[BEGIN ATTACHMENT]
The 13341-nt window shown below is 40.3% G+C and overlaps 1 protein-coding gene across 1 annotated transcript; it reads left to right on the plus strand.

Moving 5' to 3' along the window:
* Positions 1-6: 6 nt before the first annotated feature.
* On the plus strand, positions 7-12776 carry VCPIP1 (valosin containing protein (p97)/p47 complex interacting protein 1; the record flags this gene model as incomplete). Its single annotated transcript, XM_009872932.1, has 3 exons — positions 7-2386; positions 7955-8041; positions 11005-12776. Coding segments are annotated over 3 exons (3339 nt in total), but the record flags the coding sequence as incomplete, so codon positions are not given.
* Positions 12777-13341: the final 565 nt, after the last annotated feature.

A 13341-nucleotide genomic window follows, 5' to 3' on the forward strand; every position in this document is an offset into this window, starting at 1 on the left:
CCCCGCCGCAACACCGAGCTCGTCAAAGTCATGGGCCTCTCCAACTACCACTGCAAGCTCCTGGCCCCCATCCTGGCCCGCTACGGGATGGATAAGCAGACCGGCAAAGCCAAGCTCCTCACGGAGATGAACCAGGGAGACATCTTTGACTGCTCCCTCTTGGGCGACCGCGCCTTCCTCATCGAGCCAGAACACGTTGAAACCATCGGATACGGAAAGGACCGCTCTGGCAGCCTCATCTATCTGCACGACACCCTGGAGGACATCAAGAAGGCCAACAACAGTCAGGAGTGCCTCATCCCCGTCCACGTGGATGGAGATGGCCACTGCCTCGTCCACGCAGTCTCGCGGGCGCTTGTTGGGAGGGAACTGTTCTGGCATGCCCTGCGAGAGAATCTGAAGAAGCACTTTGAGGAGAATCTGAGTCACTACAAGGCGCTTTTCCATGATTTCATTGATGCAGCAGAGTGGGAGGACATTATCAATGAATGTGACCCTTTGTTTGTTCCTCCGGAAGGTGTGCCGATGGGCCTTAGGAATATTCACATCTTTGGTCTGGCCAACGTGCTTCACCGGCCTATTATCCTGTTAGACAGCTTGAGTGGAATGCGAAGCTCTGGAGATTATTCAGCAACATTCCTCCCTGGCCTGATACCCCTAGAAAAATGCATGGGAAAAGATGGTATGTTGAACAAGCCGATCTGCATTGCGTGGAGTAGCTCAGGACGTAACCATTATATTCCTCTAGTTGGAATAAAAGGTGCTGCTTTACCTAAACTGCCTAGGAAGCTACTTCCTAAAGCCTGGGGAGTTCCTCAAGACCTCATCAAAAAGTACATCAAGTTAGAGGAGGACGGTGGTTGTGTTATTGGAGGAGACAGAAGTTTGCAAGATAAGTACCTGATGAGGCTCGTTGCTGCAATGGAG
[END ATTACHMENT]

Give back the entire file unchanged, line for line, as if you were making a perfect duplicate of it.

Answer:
The 13341-nt window shown below is 40.3% G+C and overlaps 1 protein-coding gene across 1 annotated transcript; it reads left to right on the plus strand.

Moving 5' to 3' along the window:
* Positions 1-6: 6 nt before the first annotated feature.
* On the plus strand, positions 7-12776 carry VCPIP1 (valosin containing protein (p97)/p47 complex interacting protein 1; the record flags this gene model as incomplete). Its single annotated transcript, XM_009872932.1, has 3 exons — positions 7-2386; positions 7955-8041; positions 11005-12776. Coding segments are annotated over 3 exons (3339 nt in total), but the record flags the coding sequence as incomplete, so codon positions are not given.
* Positions 12777-13341: the final 565 nt, after the last annotated feature.

A 13341-nucleotide genomic window follows, 5' to 3' on the forward strand; every position in this document is an offset into this window, starting at 1 on the left:
CCCCGCCGCAACACCGAGCTCGTCAAAGTCATGGGCCTCTCCAACTACCACTGCAAGCTCCTGGCCCCCATCCTGGCCCGCTACGGGATGGATAAGCAGACCGGCAAAGCCAAGCTCCTCACGGAGATGAACCAGGGAGACATCTTTGACTGCTCCCTCTTGGGCGACCGCGCCTTCCTCATCGAGCCAGAACACGTTGAAACCATCGGATACGGAAAGGACCGCTCTGGCAGCCTCATCTATCTGCACGACACCCTGGAGGACATCAAGAAGGCCAACAACAGTCAGGAGTGCCTCATCCCCGTCCACGTGGATGGAGATGGCCACTGCCTCGTCCACGCAGTCTCGCGGGCGCTTGTTGGGAGGGAACTGTTCTGGCATGCCCTGCGAGAGAATCTGAAGAAGCACTTTGAGGAGAATCTGAGTCACTACAAGGCGCTTTTCCATGATTTCATTGATGCAGCAGAGTGGGAGGACATTATCAATGAATGTGACCCTTTGTTTGTTCCTCCGGAAGGTGTGCCGATGGGCCTTAGGAATATTCACATCTTTGGTCTGGCCAACGTGCTTCACCGGCCTATTATCCTGTTAGACAGCTTGAGTGGAATGCGAAGCTCTGGAGATTATTCAGCAACATTCCTCCCTGGCCTGATACCCCTAGAAAAATGCATGGGAAAAGATGGTATGTTGAACAAGCCGATCTGCATTGCGTGGAGTAGCTCAGGACGTAACCATTATATTCCTCTAGTTGGAATAAAAGGTGCTGCTTTACCTAAACTGCCTAGGAAGCTACTTCCTAAAGCCTGGGGAGTTCCTCAAGACCTCATCAAAAAGTACATCAAGTTAGAGGAGGACGGTGGTTGTGTTATTGGAGGAGACAGAAGTTTGCAAGATAAGTACCTGATGAGGCTCGTTGCTGCAATGGAG